Thursday, 1 December 2016

Austin Tripp: A Life Cut Short

I recently wrote an article for Campbelltown and Airds Historical Society's journal Grist Mills on the Tripp family of Campbelltown. The Tripps are probably best known for their garage that once stood on the corner of Queen and Dumaresq Street. Tragedy struck this family one Summer day in 1900 when young Austin drowned in the Nepean River at Menangle. The following is an extract taken from my article about Austin Tripp and what happened on that awful day at Menangle.



Charles and Phillis Tripp’s second child was James Austin, who used Austin as his name. He was born in 1883. Austin was a bright, talented and popular boy who suffered from a speech impediment.

The Freeman’s Journal of 2 July, 1898 wrote about a school concert at St. Patrick’s that Austin performed at. It described how “Master Austin Tripp fairly brought down the house with his comic song, The Broken-Down Masher, his ‘get-up’ was perfect, and the enthusiastic encore he received was fully deserved”.

Austin again made the news a month later, however this time the news was not as happy. On 1 August an accident occurred in Queen Street in the vicinity of Mrs W.W. Lees’ store. The horse and sulky owned by Mrs Fowler was standing by, when Austin rolled the wheel of a vehicle up the street. The horse took fright and bolted, striking another conveyance owned by Rev. J. Ashmead with considerable force. Miss Ashmead was thrown out of the vehicle but was not seriously injured. The sulky was badly damaged.

Austin’s bad luck continued in February 1900 but this time it proved fatal. He was 16 years and 9 months when, on Saturday the 3rd February 1900, he went with his father Charles and a man named Harold Brown at Menangle to fish on the river. They stayed there all night, intending to return home about 9 o’clock next morning. At about 8.15am the next morning Austin joined his father and Brown for a swim in the river. Austin could not swim, so he paddled out in shallow water for about 5 minutes. He went too far however, entering a spot where the river suddenly drops into deep water. Charles was about 20 yards from him and could see his son struggling. He swam across as fast as possible to assist him and by the time he got there he was sinking. He managed to grasp him but they both sank after Austin grabbed his father around the neck and arms. Charles then freed himself, came up to the surface, and again went down, but could not reach him. Brown helped in the search but they could not locate Austin.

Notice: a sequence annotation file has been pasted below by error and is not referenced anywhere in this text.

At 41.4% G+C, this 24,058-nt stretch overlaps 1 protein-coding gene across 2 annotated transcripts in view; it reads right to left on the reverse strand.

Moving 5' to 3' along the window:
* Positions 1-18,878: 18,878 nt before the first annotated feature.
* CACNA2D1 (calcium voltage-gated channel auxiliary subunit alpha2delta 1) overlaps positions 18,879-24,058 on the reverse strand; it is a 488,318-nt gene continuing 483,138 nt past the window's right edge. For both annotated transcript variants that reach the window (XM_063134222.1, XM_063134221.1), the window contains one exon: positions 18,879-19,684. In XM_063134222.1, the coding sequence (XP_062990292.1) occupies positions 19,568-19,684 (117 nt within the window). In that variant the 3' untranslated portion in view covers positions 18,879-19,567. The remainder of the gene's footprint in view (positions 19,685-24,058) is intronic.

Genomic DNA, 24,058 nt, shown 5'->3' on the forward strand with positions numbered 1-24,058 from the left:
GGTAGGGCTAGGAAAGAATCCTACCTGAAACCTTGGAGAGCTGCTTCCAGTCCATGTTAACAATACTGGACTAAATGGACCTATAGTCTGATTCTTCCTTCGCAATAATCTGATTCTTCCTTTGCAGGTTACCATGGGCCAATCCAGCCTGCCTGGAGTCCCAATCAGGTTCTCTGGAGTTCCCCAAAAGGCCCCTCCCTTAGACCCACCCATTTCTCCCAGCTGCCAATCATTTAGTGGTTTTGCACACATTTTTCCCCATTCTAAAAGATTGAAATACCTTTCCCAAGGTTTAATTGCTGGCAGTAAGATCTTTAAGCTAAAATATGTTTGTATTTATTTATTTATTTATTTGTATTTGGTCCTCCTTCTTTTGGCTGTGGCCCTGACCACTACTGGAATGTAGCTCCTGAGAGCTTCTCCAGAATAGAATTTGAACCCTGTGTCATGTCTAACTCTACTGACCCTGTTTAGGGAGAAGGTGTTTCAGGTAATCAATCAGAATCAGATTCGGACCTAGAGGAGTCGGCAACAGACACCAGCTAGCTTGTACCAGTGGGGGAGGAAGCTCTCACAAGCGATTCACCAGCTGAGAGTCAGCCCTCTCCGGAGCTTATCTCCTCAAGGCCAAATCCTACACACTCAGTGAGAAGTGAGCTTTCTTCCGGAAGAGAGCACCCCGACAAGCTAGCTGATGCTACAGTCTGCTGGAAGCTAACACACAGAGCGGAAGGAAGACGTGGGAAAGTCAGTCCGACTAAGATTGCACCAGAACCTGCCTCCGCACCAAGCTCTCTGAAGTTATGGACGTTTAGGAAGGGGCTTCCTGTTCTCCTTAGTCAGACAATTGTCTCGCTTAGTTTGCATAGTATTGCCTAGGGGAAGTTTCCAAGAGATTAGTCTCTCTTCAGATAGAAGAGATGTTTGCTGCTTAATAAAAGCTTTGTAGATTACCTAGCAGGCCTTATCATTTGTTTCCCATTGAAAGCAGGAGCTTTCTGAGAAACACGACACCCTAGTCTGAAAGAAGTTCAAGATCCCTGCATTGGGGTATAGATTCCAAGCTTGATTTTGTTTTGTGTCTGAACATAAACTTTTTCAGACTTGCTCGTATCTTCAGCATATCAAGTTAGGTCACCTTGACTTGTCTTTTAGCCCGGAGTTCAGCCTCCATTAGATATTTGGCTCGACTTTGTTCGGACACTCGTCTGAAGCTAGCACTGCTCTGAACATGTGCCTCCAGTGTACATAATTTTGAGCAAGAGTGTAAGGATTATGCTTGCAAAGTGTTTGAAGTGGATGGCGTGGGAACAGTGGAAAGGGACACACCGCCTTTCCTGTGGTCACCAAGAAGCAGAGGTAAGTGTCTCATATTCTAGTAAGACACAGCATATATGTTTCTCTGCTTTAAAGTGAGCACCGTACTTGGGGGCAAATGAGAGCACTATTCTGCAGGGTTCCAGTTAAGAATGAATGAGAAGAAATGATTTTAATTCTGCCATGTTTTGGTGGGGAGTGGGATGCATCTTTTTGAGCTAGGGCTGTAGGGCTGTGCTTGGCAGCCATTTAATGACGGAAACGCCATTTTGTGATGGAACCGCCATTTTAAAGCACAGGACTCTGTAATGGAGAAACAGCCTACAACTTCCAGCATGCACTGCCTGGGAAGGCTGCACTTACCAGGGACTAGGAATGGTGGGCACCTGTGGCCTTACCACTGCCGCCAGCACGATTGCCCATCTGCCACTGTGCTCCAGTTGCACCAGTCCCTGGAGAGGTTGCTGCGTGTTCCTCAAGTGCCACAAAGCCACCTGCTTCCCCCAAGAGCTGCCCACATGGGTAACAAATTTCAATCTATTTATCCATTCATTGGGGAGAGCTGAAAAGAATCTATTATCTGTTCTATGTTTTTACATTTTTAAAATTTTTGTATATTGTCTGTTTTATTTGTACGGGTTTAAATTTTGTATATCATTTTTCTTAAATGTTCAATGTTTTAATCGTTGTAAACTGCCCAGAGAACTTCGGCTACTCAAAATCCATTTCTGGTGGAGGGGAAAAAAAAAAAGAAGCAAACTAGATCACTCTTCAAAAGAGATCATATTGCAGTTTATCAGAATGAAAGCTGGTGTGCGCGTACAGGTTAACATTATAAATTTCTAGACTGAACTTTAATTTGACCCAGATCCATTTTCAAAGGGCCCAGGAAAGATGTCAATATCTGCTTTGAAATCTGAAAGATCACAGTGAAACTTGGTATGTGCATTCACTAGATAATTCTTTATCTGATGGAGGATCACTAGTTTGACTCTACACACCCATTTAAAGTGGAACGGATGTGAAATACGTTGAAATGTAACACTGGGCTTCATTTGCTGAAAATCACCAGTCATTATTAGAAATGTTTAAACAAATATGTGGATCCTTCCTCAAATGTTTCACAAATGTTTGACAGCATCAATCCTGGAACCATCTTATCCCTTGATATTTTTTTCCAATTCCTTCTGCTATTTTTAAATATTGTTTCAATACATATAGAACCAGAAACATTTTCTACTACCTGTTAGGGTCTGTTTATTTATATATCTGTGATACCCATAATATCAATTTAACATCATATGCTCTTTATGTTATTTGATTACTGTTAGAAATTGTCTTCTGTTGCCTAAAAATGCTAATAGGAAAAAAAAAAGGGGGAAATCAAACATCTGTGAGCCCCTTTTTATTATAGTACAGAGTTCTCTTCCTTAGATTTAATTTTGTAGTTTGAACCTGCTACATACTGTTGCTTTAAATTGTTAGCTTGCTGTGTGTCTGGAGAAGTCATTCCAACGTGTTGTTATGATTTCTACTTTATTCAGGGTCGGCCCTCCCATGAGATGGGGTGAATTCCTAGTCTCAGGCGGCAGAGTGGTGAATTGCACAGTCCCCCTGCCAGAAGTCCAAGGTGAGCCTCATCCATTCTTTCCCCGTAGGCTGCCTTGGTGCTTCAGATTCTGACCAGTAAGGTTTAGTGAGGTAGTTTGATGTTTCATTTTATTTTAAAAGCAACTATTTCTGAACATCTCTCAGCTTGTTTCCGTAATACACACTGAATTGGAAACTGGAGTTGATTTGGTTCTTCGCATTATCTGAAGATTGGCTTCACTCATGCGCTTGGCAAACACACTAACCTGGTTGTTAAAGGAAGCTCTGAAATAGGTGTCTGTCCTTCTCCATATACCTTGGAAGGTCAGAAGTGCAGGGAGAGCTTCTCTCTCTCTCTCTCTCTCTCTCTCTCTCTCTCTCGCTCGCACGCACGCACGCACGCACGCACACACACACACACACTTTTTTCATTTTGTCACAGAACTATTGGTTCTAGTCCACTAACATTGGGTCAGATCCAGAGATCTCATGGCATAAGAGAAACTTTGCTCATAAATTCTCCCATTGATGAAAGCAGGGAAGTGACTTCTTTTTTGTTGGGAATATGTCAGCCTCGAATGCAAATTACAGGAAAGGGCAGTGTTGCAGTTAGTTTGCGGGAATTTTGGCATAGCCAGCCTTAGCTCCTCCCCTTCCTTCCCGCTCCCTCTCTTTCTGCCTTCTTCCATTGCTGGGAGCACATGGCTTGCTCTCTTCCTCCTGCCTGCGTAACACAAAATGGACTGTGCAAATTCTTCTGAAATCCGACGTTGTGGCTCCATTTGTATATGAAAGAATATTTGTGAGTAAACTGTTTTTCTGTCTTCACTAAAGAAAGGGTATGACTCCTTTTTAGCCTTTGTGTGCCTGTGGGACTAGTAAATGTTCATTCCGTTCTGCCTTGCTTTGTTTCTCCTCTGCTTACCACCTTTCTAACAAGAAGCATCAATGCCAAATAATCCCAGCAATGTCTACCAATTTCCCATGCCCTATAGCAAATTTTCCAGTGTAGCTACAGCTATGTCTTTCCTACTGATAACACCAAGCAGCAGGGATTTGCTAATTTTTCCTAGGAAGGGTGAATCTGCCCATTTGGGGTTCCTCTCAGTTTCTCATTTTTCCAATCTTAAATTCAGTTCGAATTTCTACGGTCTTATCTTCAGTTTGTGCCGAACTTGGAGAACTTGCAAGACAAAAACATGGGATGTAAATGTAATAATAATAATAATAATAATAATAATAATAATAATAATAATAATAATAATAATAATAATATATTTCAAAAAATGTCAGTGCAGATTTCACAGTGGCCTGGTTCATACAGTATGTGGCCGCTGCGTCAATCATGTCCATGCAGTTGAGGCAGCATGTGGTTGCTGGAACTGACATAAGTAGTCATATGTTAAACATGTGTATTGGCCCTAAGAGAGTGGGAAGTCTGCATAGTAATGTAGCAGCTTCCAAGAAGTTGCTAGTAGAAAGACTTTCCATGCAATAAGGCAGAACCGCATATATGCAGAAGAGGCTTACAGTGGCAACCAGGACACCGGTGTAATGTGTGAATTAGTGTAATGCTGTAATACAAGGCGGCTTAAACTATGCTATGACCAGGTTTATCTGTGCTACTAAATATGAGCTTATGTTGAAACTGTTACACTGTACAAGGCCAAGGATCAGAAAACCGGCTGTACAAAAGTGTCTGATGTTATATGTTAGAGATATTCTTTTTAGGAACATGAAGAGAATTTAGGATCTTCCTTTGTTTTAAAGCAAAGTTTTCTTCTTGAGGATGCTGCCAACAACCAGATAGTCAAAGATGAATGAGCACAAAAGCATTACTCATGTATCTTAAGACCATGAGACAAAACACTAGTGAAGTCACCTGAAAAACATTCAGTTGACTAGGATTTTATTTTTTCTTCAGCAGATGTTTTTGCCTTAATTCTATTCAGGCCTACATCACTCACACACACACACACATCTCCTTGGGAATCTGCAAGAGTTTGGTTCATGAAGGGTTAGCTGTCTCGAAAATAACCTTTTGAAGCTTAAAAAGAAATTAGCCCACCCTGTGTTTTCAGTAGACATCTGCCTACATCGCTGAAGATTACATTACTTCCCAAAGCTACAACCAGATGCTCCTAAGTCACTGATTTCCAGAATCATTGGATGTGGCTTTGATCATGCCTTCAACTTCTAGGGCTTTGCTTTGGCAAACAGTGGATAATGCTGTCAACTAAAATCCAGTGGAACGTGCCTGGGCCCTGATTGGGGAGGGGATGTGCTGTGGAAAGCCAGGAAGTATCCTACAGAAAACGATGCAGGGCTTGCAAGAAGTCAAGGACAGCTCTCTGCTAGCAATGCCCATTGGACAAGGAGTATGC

After searching for about a half an hour and assisted by two other people nearby, Charles came into Campbelltown and informed the police. Constable Loomes and numerous others journeyed to the spot where the body was recovered at 3.30pm.

News of the disaster reached the town shortly before 11am on that fateful Sunday morning. It was a devastating blow to the people of Campbelltown. Austin was held in high regard and Father Dunne spoke to his congregation about his splendid character.

Austin’s body was brought back to Campbelltown on a wagon. He was buried the following day in St John’s Cemetery. The grief suffered by Charles and his young family would have been unbearable. It was theorised by Harold Brown that Austin didn’t call for assistance because of his speech impediment.
 
 
Austin's grave in Campbelltown's St John's Catholic Cemetery
 
My article and other articles from Grist Mills can be purchased from the Campbelltown and Airds Historical Society at 8 Lithgow Street, Campbelltown. Alternatively, they can be viewed in the local studies room at Campbelltown Library.




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